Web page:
Funnybook Babylon

April 29, 2009

FBBP #97 – Book Club! Scott Pilgrim v1

Filed under: Podcasts — Tags: , — Joseph Mastantuono @ 11:53 am

This week FBB reads the first volume of Bryan Lee O’Malley’s popular Scott Pilgrim series, Scott Pilgrim’s Precious Little Life. With Edgar Wright’s film adaptation in production, this seemed like a fine time for everyone to read (or reread) the book, which Chris once infamously described as being “about video games and punk rock”. Is it really? Listen and find out!

We’ll be checking in on Scott Pilgrim again in the near future, and are accepting suggestions for future “Book Club” suggestions in the coming months. Let us know what you think!

Waited for the Trade(s): Scalped Revisited

Filed under: Reviews — Pedro Tejeda @ 9:25 am

A Trio of Scalped trades
Scalped vol 1: Indian Country
Scalped vol 2: Casino Boogie
Scalped vol 3: Dead Mothers
written by Jason Aaron
art by R.M. Guera, John Paul Leon & Davide Furno

When we reviewed the first volume of Scalped, the story of Dashiell Bad Horse, an undercover FBI agent on an Indian Reservation full of corruption, no one on the podcast seemed to enjoy it.  Even though elements of Jason Aaron’s writing were strong, the book’s violence and sex felt like it was trying too hard to be a premium cable series in comic form. R.M Guera did a good job with talking head sequences, but his work on action scenes were incredibly muddy. I picked up Casino Boogie and Dead Mothers on sale recently, based on numerous reports that the book was picking up. I hoped the book had improved as both Jason Aaron and R.M Guerra got settled into a groove.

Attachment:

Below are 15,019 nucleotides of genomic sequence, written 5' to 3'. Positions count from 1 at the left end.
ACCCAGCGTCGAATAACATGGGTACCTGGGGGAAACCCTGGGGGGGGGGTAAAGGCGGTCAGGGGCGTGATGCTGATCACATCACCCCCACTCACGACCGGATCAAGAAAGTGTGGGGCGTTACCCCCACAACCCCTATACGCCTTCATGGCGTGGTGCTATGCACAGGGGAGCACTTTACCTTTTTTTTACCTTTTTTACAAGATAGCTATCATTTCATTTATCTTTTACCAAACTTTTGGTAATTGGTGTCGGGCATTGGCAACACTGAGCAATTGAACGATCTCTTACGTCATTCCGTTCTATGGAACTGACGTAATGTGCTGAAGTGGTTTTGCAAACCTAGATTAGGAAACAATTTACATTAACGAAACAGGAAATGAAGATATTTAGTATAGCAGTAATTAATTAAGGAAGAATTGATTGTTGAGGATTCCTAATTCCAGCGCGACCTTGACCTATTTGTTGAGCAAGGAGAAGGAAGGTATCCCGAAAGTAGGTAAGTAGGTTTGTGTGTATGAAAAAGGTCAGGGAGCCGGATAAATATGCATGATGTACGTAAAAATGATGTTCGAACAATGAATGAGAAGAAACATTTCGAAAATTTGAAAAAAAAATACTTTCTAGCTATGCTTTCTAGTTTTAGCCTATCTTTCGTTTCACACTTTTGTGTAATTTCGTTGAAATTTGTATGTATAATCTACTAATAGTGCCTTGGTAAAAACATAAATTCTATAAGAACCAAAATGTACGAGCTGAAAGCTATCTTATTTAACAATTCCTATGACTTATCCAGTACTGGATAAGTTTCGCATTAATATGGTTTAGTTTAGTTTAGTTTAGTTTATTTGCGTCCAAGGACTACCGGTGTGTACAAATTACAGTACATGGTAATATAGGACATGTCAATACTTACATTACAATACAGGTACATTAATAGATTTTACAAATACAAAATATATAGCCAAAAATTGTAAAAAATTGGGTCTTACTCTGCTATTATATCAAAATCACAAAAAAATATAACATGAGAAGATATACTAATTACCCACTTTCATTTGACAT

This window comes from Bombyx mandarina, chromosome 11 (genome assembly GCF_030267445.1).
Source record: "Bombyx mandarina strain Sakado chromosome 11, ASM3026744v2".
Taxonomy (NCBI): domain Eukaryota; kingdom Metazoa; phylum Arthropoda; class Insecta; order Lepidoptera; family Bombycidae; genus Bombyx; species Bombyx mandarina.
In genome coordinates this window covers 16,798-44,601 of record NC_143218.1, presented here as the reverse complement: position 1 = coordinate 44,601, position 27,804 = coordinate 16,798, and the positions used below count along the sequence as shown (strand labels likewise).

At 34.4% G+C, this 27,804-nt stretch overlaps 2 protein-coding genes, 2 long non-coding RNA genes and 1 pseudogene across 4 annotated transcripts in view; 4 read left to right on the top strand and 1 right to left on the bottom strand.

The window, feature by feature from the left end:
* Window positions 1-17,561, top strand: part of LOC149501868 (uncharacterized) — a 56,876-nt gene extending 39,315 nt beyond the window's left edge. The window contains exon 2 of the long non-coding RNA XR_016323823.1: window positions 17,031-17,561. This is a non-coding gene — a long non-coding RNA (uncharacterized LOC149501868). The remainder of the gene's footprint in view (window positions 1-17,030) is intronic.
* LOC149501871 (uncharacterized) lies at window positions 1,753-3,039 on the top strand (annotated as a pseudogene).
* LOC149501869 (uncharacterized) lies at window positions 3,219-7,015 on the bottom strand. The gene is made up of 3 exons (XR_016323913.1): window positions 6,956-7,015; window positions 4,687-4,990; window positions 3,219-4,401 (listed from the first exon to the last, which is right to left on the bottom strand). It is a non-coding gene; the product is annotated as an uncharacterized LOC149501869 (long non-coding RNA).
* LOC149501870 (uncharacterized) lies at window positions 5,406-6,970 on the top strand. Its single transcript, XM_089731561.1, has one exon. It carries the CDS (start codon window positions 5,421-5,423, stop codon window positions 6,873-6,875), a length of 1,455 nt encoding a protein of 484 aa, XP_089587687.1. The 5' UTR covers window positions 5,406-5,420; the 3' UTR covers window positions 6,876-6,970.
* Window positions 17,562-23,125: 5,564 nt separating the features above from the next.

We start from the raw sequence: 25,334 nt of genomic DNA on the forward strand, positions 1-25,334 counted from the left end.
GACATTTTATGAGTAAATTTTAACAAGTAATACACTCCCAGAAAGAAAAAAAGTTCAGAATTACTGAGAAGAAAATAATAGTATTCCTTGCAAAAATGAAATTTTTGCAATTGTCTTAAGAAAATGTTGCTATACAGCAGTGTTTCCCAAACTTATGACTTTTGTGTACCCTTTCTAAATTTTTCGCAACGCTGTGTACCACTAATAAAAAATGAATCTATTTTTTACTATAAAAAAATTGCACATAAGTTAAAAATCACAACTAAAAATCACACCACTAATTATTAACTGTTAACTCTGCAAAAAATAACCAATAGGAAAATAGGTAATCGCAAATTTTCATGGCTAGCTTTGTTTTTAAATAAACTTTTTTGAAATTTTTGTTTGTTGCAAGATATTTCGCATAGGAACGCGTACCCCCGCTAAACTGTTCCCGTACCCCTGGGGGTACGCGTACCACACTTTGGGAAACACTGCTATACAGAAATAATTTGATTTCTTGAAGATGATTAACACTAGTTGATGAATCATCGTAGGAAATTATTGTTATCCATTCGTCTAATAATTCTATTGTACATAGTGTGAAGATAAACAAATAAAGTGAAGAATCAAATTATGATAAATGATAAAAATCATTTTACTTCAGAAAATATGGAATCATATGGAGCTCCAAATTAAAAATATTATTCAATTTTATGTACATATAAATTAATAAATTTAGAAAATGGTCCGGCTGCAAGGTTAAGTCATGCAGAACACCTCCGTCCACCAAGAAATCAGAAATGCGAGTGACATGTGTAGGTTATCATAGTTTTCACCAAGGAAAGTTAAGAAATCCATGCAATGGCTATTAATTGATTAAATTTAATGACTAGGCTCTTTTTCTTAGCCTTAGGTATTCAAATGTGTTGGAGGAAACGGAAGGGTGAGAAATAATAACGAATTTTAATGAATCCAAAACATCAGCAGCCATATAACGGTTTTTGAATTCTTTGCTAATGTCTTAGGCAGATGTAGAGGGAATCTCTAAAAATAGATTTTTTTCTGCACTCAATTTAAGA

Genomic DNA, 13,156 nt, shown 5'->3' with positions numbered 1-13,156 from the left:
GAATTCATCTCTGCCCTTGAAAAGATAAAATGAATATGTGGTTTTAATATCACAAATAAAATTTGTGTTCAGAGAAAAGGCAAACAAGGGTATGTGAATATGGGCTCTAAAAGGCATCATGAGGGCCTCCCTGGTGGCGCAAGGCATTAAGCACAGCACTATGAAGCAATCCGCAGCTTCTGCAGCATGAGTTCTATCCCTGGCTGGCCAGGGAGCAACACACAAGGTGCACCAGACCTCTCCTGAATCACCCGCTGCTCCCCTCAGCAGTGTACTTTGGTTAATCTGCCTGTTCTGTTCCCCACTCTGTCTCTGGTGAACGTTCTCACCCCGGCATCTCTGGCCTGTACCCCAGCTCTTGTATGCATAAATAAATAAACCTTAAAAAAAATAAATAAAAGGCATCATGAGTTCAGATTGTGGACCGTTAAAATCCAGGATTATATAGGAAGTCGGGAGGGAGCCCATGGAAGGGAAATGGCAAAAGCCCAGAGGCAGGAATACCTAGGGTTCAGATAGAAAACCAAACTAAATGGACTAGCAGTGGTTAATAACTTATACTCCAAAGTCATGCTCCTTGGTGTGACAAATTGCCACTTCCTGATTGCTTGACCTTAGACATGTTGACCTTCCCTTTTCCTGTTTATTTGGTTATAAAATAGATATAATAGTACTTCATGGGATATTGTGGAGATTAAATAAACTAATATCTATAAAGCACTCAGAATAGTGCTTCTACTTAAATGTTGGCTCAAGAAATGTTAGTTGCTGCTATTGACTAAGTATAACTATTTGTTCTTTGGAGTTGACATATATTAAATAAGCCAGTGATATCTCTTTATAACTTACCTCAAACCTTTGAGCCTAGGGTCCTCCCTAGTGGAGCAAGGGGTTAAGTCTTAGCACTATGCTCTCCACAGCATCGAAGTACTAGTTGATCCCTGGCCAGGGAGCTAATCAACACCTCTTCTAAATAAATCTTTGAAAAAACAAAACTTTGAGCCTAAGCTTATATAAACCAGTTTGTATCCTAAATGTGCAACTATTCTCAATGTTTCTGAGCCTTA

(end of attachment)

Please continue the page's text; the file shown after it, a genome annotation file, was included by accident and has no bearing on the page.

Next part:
April 8, 2009

Building versus Writing: Geoff Johns, Hal Jordan, Barry Allen and the Rebirth

Filed under: Reviews — Tags: , , , , , — David Uzumeri @ 4:40 pm
Flash: Rebirth #1

Flash: Rebirth #1

I was pretty optimistic when I picked up Flash: Rebirth #1 out of the stack. It’s a hefty volume, and I’ve enjoyed almost everything Johns has done since the epic career misstep that was Infinite Crisis, so my expectations were pretty much that I’d at least thoroughly enjoy it – I mean, I’m the target audience here, right? A DCU fan who’s never really read a Barry story, enjoyed his return in Final Crisis, enjoyed Green Lantern: Rebirth, and has a considerable predilection towards epic, whacked-out stories of spacetime travel anchored by metaphor and human emotion. Which is largely what Johns has been doing in Green Lantern, taking the seemingly irrelevant character of Hal Jordan and integrating him into this very post-9/11 superhero parable about the importance of standing ideological and emotional ground and not buckling in to fear. It certainly faltered at times, and Johns’s flair for the bombastic sometimes got in the way of his character arcs, but Green Lantern: Rebirth and the arcs following it clearly did an effective job elevating the Green Lantern mythos into a story that resonated with a lot of people for any number of reasons. It sold a lot of copies, it got a lot of good reviews, and it really raised Johns’s game.

April 7, 2009

FBBP #96 – Comics about Teenagers

Filed under: Podcasts — Tags: , , , , , , — Joseph Mastantuono @ 1:42 pm

Teen Titans! Runaways! Spider-Man Loves Mary Jane! At least one of these books is readable these days! Find out which one, this week on the podcast!

The show kicks off with an Evening at the Improv, followed by a brief discussion of Grant Morrison and Cameron Stewart’s Seaguy: Slaves of Mickey Eye (Yay, It’s [Finally] Being Published!) before casting a wary eye on Teen Titans, its treatment of Static, its lack of heroics, and its Sensational Character Find of 2009, The Face.

The bulk of this week’s show examines two recent Terry Moore efforts at Marvel, Runaways: Dead Wrong and Spider-Man Loves Mary Jane: Sophomore Jinx. Can Moore live up to the pedigree of these titles, or for that matter his own bibliography? Listen and find out!

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